On November 25, 2019, President Trump signed into law the Preventing Animal Cruelty and Torture (PACT) Act. Representative Vern Buchanan and Representative Ted Deutch, both from Florida, introduced the bill in the House earlier this year. In October, the House passed it unanimously, and two weeks later, the Senate did the same.
The new law makes the following acts committed against animals criminal offenses:
- Impaling, and/or
- Subjecting them to other serious harm
It also prohibits engaging in sexual acts with animals.
Wasn’t Animal Cruelty Already a Federal Offense?
Technically, underlying acts of animal cruelty were not prohibited by federal law. The previous statute against this type of behavior made it illegal to pit animals against each other in fights or to create and distribute “animal crush videos.”
According to 18 U.S.C. § 48, an animal crush video is a photo, video, digital recording, or digital image that depicts 1 or more animals being subjected to serious bodily injury.
Videos of this type have been circulated online and depict animals being:
- Burned alive
- Cut with scissors
- Nailed to the floor
- Stepped on
The previous federal law prohibited a person from knowingly creating a crush video if they are aware that it is or will be distributed across state lines. It was also illegal to sell, market, advertise, or distribute such a video. However, it did not criminalize the underlying acts.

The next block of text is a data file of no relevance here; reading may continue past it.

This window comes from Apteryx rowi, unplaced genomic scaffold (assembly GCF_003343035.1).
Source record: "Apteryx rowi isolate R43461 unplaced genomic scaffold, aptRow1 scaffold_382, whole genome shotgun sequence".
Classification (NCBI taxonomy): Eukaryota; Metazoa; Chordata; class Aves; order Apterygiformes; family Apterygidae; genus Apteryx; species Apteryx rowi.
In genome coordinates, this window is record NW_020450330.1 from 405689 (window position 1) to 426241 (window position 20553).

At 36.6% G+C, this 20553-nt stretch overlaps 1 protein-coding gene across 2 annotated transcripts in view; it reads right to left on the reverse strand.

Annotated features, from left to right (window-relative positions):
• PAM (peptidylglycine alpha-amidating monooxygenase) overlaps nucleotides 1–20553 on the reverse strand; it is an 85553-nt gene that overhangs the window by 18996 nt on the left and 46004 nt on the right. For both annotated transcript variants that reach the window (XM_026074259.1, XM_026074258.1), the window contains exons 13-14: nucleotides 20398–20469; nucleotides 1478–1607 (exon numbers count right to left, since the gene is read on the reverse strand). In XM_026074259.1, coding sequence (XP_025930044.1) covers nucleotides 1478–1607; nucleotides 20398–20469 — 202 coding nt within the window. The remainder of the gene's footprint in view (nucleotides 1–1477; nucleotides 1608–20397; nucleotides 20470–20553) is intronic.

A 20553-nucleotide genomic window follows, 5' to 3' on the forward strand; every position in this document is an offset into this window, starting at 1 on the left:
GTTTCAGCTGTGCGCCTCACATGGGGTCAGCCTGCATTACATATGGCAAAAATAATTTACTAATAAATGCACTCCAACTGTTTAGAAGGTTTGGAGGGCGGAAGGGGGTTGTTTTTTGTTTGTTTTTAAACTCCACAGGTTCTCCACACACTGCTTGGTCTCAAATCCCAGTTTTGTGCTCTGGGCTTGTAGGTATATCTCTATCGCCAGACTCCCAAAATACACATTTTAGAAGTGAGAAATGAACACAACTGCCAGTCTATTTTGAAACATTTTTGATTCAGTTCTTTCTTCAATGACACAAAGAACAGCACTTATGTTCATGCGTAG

The new law expands on the previous by making the actions in the crush videos illegal. It states that purposely engaging in animal crushing is unlawful.
Is Animal Cruelty a State Crime?
Alabama does have a law on the books that prohibits acts of animal cruelty.
Under Alabama Code § 13A-11-14, it is illegal to:
- Subject an animal to cruel mistreatment;
- Neglect an animal under one’s custody; or
- Kill or injure someone else’s animal
What Are the Punishments for Animal Cruelty?
Under state law, animal cruelty is a Class A misdemeanor.
The conviction penalties include:
- First offense:
- A fine of up to $3,000 and/or
- A jail term of up to 1 year
- Second offense:
- A fine between $500 and $3,000 and/or
- A jail sentence of up to 1 year
- Third offense:
- A fine between $1,000 and $3,000 and/or
- A jail term of up to 1 year
Under federal law, animal cruelty is a felony. A conviction carries with it a prison sentence of up to 7 years.
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We will be by your side every step of the way, protecting your rights. To speak with us about your case, call us at (205) 536-7770 or contact us online.